Results 1 to 4 of 4

Thread: Beginner question on reception of SW / HF

  1. #1

    Default Beginner question on reception of SW / HF

    Hi,

    I am still somewhat a 'nubie'. I have various cheap radios such as a v115 (https://www.amazon.com/Retekess-Port.../dp/B01ARN28SQ) and a couple of TECSUNs (https://www.amazon.co.uk/Tecsun-PL-6.../dp/B004Q21I4U) and am trying to receive wefax and CW which I wish to pipe into software of various kinds. I am in a built up area but have almost no sucess in receiving such signals. These are received not so far away on web based SDRs. I have tried various Ariel enhancers such as the extended ariel that comes with the PL-606 and ariel extenders (https://www.ebay.com/itm/Origin-TECS...FIQAvD_BwE:G:s) (yes I know this if for FM) but with no joy.

    Can anyone render any advise as to how to receive these signals at reasionable quality. I want to use small radios and not more bulky ones as I wish to do this mobile, specifically but not exclusivly at Sea.

  2. #2
    Super Moderator 5B4AJB's Avatar
    Join Date
    Mar 2008
    Location
    Meneou, Cyprus
    Posts
    2,179

    Default

    I had a lot of success with a simple long wire, an ATU also helped to some extent. WeFAX doesn't require a huge signal to noise ratio, but, the images will come out better on a proper tuned antenna.

    Living in a built-up area usually means quite high ambient radio noise levels, especially at H.F., where you want to listen. Try and make sure your D.C. to the radio is as clean as you can get it.
    Tune to a signal on your normal setup, then switch the radios power source to a battery or battery pack (even AA's will work for testing) compare the resulting noise and see!

    Using a preamplifier with a noisy signal will only increase the noise level. It may be well worth you building a antenna for a single station that has a very narrow bandwidth.

    A magnetic loop (here it comes) has an extremely narrow tuned resonance and is great for noisy locations, easy and cheap to make too...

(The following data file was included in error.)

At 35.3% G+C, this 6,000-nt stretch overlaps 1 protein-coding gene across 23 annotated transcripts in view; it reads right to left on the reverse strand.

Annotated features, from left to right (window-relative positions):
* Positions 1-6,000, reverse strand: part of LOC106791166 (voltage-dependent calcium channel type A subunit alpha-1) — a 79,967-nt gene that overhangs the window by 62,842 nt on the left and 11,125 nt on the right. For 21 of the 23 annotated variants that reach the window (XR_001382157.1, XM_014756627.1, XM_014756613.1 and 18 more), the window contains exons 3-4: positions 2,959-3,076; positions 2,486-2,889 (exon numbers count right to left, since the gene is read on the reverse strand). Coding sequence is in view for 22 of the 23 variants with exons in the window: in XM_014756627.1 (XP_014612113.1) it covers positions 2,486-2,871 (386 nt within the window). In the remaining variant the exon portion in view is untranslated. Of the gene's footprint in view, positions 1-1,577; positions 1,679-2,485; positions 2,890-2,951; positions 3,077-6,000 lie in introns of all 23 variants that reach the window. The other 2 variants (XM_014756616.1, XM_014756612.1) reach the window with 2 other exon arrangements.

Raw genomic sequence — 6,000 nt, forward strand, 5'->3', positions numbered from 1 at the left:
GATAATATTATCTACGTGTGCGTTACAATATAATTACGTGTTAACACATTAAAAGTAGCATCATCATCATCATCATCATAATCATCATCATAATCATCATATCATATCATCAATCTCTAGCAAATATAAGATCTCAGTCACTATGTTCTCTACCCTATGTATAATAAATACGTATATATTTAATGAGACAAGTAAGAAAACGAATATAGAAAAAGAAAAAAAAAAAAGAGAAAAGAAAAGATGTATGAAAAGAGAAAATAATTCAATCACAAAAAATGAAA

3. #3

    Default

    Quote Originally Posted by 5B4AJB View Post
    I had a lot of success with a simple long wire, an ATU also helped to some extent. WeFAX doesn't require a huge signal to noise ratio, but, the images will come out better on a proper tuned antenna.

    Living in a built-up area usually means quite high ambient radio noise levels, especially at H.F., where you want to listen. Try and make sure your D.C. to the radio is as clean as you can get it.
    Tune to a signal on your normal setup, then switch the radios power source to a battery or battery pack (even AA's will work for testing) compare the resulting noise and see!

    Using a preamplifier with a noisy signal will only increase the noise level. It may be well worth you building a antenna for a single station that has a very narrow bandwidth.

    A magnetic loop (here it comes) has an extremely narrow tuned resonance and is great for noisy locations, easy and cheap to make too...
    Thanks, the environ is perhaps quite noisy. Lots of computers and tv around it. I have little space! The radios are already operating from AA batteries. Can you say more on the nagnetic loop?

    73

  4. #4
    Super Moderator 5B4AJB's Avatar
    Join Date
    Mar 2008
    Location
    Meneou, Cyprus
    Posts
    2,179

    Default

    Quote Originally Posted by 2e0sve View Post
    Can you say more...
    Its performance is similar to a dipole, that is, there are front & back broadside lobes of equal gain.

    Here's my 14MHz to about 50MHz magnetic loop.


    Pretty simple construction, there are many plans available on the web - look at a few before you begin. The main loop is aluminium usually, avoid steel as it is not much good at R.F. frequencies. You could even use a copper wire as the main loop, people tend to use this for top-band loops as they are so huge. The mounting mast must be insulated and is usually wooden or plastic tube with wood inside. The coax feedloop is 1/5 of the outer loop diameter, or thereabouts. RG213 is a good material for this as it will hold its shape (mostly) on its own. Search for "magnetic loop feed" or similar to see it's construction details.

    Tuning is done by remote, which is the most challenging part. The outer loop is split with a variable capacitor between it. You can manually tune it if you don't want to change frequency, but if you move frequency even a few kHz, you will need to re-tune it. I used a simple barbeque motor with a further speed reducer and a wire to a control at the shack. The capacitor can produce very high Voltages if you transmit through it.

    I cannot recommend this antenna highly enough for limited space or noisy environments, the only downside is you have to keep tuning every time you QSY...

Tags for this Thread

Bookmarks

Posting Permissions

  • You may not post new threads
  • You may not post replies
  • You may not post attachments
  • You may not edit your posts
  •